Choi  K. K. et al., “Electromagnetic modeling and design of quantum well infrared photodetectors,” IEEE J. Sel. Top. Quantum Electron.. 19, (5 ), 3800310  (2013). 1077-260X CrossRef
Sun  J., Choi  K. K., Lee  U., “Fabrication of pyramidal corrugated quantum well infrared photodetector focal plane arrays by inductively coupled plasma etching with BCl3/Ar,” J. Micro/Nanolithogr. MEMS MOEMS. 11, (4 ), 043003 , (2012). 1932-5150 CrossRef
Mitchell  A. et al., “Real-time, in situ monitoring of GaAs and AlGaAs photoluminescence during plasma processing,” Appl. Phys. Lett.. 56, (9 ), 821 –823 (1990). 0003-6951 CrossRef
Knoedler  C. M., Osterling  L., Shtikman  H., “Reactive ion etching damage to GaAs Layers with etch stops,” J. Vac. Sci. Technol. B. 6, (5 ), 1573  (1988). 0734-211X CrossRef
Pearton  S. J. et al., “Reactive ion etching of GaAs with CCl2F2:O2: etch rates, surface chemistry, and residual damage,” J. Appl. Phys.. 65, (3 ), 1281 –1292 (1989). 0021-8979 CrossRef
Hayes  T. R. et al., “Damage to InP and InGaAsP surfaces resulting from CH4/H2 reactive ion etching,” J. Appl. Phys.. 68, (2 ), 785 –792 (1990). 0021-8979 CrossRef
Etrillard  J. et al., “Anisotropic etching of InP with low sidewall and surface induced damage in inductively coupled plasma etching using SiCl4,” J. Vac. Sci. Technol. A. 15, (3 ), 626 –632 (1997). 0734-2101 CrossRef
Golka  S. et al., “Time-multiplexed, inductively coupled plasma process with separate SiCl4 and O2 steps for etching of GaAs with high selectivity,” J. Vac. Sci. Technol. B.. 27, (5 ), 2270 2279 (2009). 0734-211X CrossRef
Yang  B. et al., “Research on ICP etching technology of InGaAs based on orthogonal experimental design,” Proc. SPIE. 8419, , 84192H  (2012). 0277-786X CrossRef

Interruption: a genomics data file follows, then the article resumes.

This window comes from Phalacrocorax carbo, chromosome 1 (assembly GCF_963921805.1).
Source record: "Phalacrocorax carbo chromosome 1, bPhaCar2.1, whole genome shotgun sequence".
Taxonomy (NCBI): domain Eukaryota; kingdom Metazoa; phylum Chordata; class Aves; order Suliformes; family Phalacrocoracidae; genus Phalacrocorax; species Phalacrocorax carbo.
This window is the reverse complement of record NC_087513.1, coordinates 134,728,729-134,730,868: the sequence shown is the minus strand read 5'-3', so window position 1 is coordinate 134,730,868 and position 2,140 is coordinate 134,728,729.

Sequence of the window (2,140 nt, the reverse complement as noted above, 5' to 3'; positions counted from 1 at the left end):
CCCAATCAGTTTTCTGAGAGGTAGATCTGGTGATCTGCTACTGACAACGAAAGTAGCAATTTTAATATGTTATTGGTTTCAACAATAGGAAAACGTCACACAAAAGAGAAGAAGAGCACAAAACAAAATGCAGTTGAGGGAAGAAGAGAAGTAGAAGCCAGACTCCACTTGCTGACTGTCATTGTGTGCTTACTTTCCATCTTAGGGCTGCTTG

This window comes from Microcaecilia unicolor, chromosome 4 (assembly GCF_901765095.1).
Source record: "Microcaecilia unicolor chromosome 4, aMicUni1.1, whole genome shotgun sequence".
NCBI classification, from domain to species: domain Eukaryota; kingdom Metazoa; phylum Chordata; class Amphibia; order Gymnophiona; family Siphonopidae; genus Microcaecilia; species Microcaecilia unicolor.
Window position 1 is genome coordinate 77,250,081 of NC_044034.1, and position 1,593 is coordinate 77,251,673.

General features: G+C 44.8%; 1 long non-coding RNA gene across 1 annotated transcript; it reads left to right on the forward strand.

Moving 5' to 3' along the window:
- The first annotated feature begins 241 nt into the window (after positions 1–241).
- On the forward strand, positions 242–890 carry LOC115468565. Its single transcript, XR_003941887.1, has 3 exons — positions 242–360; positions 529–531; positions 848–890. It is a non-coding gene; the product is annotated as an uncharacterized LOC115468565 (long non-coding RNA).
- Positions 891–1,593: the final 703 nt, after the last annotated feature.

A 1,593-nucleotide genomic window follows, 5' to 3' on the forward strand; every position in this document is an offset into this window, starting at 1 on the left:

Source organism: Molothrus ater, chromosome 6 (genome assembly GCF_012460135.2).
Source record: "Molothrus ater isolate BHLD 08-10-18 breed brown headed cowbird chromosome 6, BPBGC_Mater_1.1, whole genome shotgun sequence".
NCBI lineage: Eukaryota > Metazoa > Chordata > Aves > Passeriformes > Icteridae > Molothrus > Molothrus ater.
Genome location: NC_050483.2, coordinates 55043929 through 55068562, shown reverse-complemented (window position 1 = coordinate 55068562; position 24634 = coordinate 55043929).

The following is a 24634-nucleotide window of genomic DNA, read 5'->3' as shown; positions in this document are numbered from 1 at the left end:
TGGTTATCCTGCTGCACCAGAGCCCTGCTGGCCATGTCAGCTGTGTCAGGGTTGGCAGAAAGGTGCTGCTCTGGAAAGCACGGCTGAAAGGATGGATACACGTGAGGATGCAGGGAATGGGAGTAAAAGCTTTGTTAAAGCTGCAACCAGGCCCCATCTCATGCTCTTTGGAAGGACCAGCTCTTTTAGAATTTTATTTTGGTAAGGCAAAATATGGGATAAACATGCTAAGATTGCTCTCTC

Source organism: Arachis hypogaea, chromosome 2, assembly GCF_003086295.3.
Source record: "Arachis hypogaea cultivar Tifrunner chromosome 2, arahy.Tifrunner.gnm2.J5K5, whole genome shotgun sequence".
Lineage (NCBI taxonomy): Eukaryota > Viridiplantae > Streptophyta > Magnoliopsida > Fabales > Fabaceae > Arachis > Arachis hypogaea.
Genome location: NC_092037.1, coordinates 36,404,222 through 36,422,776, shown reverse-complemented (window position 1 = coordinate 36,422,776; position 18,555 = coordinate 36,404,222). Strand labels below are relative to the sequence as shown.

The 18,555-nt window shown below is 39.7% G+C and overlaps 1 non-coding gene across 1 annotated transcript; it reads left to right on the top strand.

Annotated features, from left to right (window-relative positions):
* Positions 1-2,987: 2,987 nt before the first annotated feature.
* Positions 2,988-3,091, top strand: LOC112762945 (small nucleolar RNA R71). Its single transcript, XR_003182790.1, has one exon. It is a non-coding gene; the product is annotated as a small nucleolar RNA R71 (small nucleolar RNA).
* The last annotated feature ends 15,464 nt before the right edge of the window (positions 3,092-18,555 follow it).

Lee  J. W. et al., “Advanced selective dry etching of GaAs /AlGaAs in high density inductively coupled plasmas,” J. Vac. Sci. Technol. A. 18, (4 ), 1220 –1224 (2000). 0734-2101 CrossRef
Sun  J. et al., “Advanced substrate thinning process for GaAs-based devices,” J. Micro/Nanolith. MEMS MOEMS. 10, (2 ), 023004  (2011). 1932-5134 CrossRef

Jason Sun is a physicist at the US Army Research Lab, Adelphi, Maryland. He has experiences in a wide range of optoelectronic and RF device physics and fabrication. He has many years of experience in research on conventional and high-Tc superconductors and expertise in high critical temperature (Tc) superconductor epitaxial thin film growth and characteristic tests and analysis. His current interest is QWIP FPA research and fabrication.

Kwong-Kit Choi received his PhD in physics from Yale University in 1984. He is currently a senior research scientist for physical sciences at the Army Research Lab. His interest spans from basic physics to focal plane array demonstration.

Kimberley A. Olver received her BA in chemistry/biochemistry from Goucher College, Towson, Maryland, in 1981. She is currently part of the II-VI Devices Team within the Sensors and Electron Devices Directorate at the Army Research Laboratory in Adelphi, Maryland. Prior to working for the Army Research Laboratory, she was a senior engineer with the Advanced Infrared Technology Department of Martin Marietta Laboratories (now Lockheed Martin Corp.) in Baltimore, Maryland.